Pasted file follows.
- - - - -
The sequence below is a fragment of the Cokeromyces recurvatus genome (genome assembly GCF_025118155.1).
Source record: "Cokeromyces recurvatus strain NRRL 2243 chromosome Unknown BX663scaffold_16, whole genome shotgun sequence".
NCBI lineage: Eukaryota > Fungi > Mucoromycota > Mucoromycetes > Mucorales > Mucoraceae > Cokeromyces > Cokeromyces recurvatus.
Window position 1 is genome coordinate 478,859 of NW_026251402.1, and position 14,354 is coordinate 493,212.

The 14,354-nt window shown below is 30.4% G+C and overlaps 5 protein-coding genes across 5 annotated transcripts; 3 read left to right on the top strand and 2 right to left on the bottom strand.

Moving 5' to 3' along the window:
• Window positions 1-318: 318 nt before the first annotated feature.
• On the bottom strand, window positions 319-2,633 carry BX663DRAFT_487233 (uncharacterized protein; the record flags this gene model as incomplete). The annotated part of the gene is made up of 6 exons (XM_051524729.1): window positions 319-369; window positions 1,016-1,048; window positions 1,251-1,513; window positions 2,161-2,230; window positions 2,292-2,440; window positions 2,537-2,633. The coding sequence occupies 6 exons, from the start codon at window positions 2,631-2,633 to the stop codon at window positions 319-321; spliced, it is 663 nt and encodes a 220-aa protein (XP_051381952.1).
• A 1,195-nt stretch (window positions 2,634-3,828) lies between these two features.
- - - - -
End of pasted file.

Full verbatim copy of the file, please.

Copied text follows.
The sequence below is a fragment of the Cokeromyces recurvatus genome (genome assembly GCF_025118155.1).
Source record: "Cokeromyces recurvatus strain NRRL 2243 chromosome Unknown BX663scaffold_16, whole genome shotgun sequence".
NCBI lineage: Eukaryota > Fungi > Mucoromycota > Mucoromycetes > Mucorales > Mucoraceae > Cokeromyces > Cokeromyces recurvatus.
Window position 1 is genome coordinate 478,859 of NW_026251402.1, and position 14,354 is coordinate 493,212.

The 14,354-nt window shown below is 30.4% G+C and overlaps 5 protein-coding genes across 5 annotated transcripts; 3 read left to right on the top strand and 2 right to left on the bottom strand.

Moving 5' to 3' along the window:
• Window positions 1-318: 318 nt before the first annotated feature.
• On the bottom strand, window positions 319-2,633 carry BX663DRAFT_487233 (uncharacterized protein; the record flags this gene model as incomplete). The annotated part of the gene is made up of 6 exons (XM_051524729.1): window positions 319-369; window positions 1,016-1,048; window positions 1,251-1,513; window positions 2,161-2,230; window positions 2,292-2,440; window positions 2,537-2,633. The coding sequence occupies 6 exons, from the start codon at window positions 2,631-2,633 to the stop codon at window positions 319-321; spliced, it is 663 nt and encodes a 220-aa protein (XP_051381952.1).
• A 1,195-nt stretch (window positions 2,634-3,828) lies between these two features.